Posted on 1 Comment

Teaching Kids To Trust Their Bodies

Today we are going to discuss the importance of teaching our kids to trust their bodies.

Why do we teach children not to trust their bodies? I am guilty of telling my kids they are fine and either trying not to go to school or practice. It frustrates me when I feel like they are manipulating, and if I am honest, a little voice in my head says they need to tough it out. Where does this come from?

My son went on an incredible journey to Costa Rica this summer. During his three weeks, he built a soccer field, dug fence posts, and laid concrete sidewalks. The Spanish immersion and the service-learning program weren’t all work. The team journeyed from Cartago to Uvita, where they learned to surf, hiked, and went whitewater rafting at the end of their trip. We received calls home that spoke to homesickness, teen dynamics, joy, and exhaustion. When he arrived home, I was grateful.

No rest for the weary in my house. His flight landed on Saturday, and soccer camp kicked off on Monday. A week of intense training was on tap in preparation for high school tryouts just two weeks away. After camp on Monday, he came home and slept the entire day. Tuesday, he complained that his back hurt and he didn’t feel well. It was here that I made a mistake. I told him that he needed to stop making excuses and show up if he wanted to make the team. That he always has reasons, if he didn’t want to play soccer, that was fine but not showing up is not going to work. So off he went to practice—what a mistake. We teach our kids so many things; why do we forget the importance of teaching them to trust their bodies?

I was at work when he came home. His text read, “I have goosebumps and am shivering.” Shit. The heat index was hovering around 110 and despite practice happening from 8-10 am, it was too hot for running full-tilt in the direct sun. I tell him to get in a cool bath and drink lots of liquids. That afternoon he slept and didn’t wake until 11 pm. He came into my room and looked frozen; it was then I realized he couldn’t move. He was quivering and burning up. The temp read 102.5. Back in the bathtub, he went while I grabbed Tylenol, towels, and a Covid test.

Two days later, we ended up in the hospital for 24 hours. They pumped him full of fluids and ran a million tests- Covid, Strep, Malaria, Zika, Dengue Fever, Lyme, Malaria again. He had Giardia and E.coli EPEC. Finally, the doctors started him on an antibiotic and sent us on our way. But that was not the end. The fevers sustained at 102.5, even 103; they came like waves and abated after about four hours. When they arrived, he shook uncontrollably, and it was scary.

After two more days of living hell, I drove him to John’s Hopkins, where he stayed for four days. By now, he developed blinding headaches that were becoming uncontrollable even with alternating Tylenol and Ibuprofen. Again, with all the tests, but now they added a CT scan, x-rays, EKG, and Echo Cardiogram, it was at this point that I knew they were looking for something more. They admit him within three hours of hitting the emergency room.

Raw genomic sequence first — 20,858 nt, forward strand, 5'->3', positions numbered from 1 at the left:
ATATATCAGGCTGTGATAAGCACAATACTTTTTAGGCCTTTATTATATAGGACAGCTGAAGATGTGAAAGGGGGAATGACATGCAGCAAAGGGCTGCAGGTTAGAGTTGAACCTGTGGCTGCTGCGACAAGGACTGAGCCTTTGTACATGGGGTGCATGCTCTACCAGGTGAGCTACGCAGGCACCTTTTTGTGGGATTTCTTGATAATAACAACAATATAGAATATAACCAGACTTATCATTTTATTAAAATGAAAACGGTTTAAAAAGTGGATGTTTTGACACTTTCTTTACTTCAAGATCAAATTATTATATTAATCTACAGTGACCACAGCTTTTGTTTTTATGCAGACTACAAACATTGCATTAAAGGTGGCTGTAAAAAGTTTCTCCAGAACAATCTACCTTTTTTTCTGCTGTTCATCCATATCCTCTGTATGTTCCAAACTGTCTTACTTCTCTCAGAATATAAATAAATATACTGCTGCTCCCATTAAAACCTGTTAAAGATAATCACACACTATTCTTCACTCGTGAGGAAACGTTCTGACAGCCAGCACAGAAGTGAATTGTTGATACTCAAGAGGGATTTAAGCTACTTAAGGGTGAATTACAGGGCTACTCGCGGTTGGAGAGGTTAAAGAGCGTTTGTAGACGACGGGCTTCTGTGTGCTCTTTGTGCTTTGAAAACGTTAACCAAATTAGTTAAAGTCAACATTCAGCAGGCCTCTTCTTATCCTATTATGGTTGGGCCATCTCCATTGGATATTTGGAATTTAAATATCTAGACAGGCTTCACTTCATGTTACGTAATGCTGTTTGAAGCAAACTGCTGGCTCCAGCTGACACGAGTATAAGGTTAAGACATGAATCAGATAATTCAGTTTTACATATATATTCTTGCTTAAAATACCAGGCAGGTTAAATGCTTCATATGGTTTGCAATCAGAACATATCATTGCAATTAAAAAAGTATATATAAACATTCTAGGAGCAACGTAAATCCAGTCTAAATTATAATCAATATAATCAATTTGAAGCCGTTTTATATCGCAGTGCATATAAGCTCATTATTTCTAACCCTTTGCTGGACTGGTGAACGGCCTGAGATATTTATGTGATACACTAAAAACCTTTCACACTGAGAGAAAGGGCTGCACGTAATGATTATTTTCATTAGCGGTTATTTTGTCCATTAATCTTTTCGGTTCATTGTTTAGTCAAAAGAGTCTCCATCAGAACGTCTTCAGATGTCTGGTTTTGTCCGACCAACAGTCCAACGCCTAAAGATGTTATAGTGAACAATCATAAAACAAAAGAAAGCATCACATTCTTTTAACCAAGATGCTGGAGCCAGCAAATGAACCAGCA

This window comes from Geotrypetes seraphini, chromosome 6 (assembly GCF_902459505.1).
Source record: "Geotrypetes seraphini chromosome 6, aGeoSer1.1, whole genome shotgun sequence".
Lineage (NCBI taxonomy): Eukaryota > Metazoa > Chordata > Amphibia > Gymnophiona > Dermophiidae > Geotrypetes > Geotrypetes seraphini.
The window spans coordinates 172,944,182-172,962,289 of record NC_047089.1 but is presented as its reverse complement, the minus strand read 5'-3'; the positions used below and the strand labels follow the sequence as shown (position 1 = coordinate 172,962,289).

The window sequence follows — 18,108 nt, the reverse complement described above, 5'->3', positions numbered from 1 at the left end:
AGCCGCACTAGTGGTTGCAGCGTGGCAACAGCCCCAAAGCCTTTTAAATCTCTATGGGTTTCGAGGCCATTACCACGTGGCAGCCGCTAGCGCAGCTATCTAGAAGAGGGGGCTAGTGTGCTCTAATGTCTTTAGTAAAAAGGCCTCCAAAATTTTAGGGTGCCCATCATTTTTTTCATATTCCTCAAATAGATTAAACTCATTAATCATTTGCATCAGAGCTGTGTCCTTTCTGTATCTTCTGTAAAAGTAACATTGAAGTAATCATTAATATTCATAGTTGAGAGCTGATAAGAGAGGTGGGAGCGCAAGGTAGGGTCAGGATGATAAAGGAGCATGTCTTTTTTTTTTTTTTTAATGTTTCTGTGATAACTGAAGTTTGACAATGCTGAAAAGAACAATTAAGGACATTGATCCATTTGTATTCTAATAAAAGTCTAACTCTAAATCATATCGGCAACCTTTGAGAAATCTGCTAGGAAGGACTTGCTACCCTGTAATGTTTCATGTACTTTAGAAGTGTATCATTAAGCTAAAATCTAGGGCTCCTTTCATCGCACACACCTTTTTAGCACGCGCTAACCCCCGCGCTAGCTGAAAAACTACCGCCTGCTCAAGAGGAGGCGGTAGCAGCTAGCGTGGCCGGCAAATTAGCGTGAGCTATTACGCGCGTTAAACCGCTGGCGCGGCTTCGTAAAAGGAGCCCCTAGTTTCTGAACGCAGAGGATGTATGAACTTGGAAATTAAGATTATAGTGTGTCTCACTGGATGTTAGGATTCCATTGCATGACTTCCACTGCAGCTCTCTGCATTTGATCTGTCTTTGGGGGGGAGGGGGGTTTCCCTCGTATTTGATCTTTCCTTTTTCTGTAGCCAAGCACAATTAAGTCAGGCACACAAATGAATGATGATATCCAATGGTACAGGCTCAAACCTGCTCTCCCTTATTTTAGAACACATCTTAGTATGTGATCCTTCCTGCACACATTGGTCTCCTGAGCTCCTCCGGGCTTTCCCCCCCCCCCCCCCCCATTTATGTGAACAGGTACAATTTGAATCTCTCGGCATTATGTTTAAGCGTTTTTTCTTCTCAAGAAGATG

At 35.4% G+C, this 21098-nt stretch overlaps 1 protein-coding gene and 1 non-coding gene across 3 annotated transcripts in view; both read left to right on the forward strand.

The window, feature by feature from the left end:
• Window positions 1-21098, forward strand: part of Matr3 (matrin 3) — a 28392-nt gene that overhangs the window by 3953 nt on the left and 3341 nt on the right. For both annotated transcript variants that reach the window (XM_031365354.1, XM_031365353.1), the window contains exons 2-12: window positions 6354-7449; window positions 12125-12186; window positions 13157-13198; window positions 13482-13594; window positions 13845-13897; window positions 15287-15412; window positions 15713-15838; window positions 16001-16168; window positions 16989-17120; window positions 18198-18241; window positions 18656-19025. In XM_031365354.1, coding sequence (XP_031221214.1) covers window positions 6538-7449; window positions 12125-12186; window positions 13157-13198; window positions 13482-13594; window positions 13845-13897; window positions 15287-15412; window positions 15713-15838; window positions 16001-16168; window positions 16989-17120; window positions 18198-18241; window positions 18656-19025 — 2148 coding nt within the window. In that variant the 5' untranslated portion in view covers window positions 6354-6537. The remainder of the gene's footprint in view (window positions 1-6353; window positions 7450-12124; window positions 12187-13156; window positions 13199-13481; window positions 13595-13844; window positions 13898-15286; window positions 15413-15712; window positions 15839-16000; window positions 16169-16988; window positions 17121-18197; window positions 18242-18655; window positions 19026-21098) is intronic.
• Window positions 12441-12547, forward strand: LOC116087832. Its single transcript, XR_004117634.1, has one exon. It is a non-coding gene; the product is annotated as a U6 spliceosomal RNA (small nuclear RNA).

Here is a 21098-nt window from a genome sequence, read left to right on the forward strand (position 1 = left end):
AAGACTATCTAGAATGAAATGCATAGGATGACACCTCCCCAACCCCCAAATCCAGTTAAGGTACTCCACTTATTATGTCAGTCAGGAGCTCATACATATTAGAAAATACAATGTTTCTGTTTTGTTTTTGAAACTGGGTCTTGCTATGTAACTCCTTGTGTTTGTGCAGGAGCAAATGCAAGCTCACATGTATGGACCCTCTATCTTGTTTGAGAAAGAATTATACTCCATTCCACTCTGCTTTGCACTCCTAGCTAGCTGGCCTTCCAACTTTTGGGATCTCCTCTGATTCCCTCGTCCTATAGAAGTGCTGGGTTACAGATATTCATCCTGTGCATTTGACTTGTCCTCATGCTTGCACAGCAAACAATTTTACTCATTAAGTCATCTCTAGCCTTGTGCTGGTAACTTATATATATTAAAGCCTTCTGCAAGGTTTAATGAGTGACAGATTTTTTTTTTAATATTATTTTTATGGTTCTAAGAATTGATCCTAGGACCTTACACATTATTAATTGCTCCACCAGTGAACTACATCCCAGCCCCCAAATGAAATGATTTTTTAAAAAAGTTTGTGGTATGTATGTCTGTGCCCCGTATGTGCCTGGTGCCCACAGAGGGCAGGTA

His kidneys were in shock and severely dehydrated, while his inflammatory markers were off the charts. The EKG and Echo Cardiogram came back clean, and the chest x-ray was clear. He never tested positive for Covid, but MIS-C was of great concern, but his condition continued to worsen. He was stepped up to a 3:1 nursing ratio and placed on cardiac monitors while he received a magnesium infusion, something they call a Migraine Cocktail.

I can tell you that even when I was diagnosed with cancer, I was never as scared as I was that day and night. He couldn’t move; he was agitated and just not himself. His coloring was ashen, and my very private baby lay on a hospital bed with no shirt and no care about who walked into the room. Despite all the IV fluids and antibiotics, his condition was worsening.

Hopkins ultimately decided he had Leptospirosis in addition to Giardia and E.coli EPEC. These things happen when traveling where water is contaminated. One of the residents proudly presented me with a paper from the Centers for Disease Control referencing 34 travelers to Costa Rica who went white water rafting after a flood. Twenty-three of them ended up with Leptospirosis. A hurricane passed through Costa Rica during the first week of the trip, waters were high, and my son fell into the water while rafting. And then they added a third antibiotic, and 24 hours later, he was back; antibiotics are a miracle.

He did try out for soccer and made the team.

This weekend my youngest fell off our kiddie water slide and hurt his elbow. When the adults in the room said, “he’s fine,” and he continued to protest, I took him to the emergency room. He wasn’t okay; the elbow had a probable fracture. While sitting in bed last night I told him to listen to his body. I told him he is an honest person and when your body hurts, it is telling you something. I assured him that if he tells me he is sick or hurt I will believe him. He leaned in and nuzzled me. Teaching our kids to trust their bodies is something of utmost importance. Learn from my mistakes.